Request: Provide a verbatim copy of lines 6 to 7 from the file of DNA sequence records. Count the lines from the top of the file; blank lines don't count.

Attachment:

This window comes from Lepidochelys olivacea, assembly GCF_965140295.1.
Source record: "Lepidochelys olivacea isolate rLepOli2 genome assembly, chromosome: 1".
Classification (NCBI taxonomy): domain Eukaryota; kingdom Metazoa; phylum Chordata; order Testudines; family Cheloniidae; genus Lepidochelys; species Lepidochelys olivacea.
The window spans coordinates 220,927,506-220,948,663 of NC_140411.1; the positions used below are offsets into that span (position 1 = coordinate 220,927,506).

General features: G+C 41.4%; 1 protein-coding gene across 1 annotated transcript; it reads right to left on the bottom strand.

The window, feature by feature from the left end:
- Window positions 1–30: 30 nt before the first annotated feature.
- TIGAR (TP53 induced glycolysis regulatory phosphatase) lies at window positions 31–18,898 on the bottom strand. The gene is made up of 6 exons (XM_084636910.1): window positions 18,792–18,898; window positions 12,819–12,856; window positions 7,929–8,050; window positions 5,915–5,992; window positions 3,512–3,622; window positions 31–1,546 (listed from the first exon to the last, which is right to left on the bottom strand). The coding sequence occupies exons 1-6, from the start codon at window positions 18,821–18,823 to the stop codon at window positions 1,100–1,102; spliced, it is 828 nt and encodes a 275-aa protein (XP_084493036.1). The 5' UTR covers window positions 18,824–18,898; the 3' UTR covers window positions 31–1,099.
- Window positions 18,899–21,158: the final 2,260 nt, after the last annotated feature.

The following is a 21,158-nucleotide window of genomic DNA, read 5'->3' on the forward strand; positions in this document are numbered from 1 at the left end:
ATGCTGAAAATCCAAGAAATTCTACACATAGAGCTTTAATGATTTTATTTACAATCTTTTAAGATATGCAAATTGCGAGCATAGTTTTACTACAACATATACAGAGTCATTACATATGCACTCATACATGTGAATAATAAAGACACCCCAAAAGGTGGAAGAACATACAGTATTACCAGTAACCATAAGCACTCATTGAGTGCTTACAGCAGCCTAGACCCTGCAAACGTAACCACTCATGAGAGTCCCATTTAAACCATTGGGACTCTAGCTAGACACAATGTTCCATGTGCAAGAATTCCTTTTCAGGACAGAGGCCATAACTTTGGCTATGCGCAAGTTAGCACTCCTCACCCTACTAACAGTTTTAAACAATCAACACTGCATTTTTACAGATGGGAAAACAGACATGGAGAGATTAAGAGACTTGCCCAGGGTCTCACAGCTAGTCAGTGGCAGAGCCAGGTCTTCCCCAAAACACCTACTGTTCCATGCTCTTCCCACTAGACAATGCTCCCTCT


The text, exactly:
The window, feature by feature from the left end:
- Window positions 1–30: 30 nt before the first annotated feature.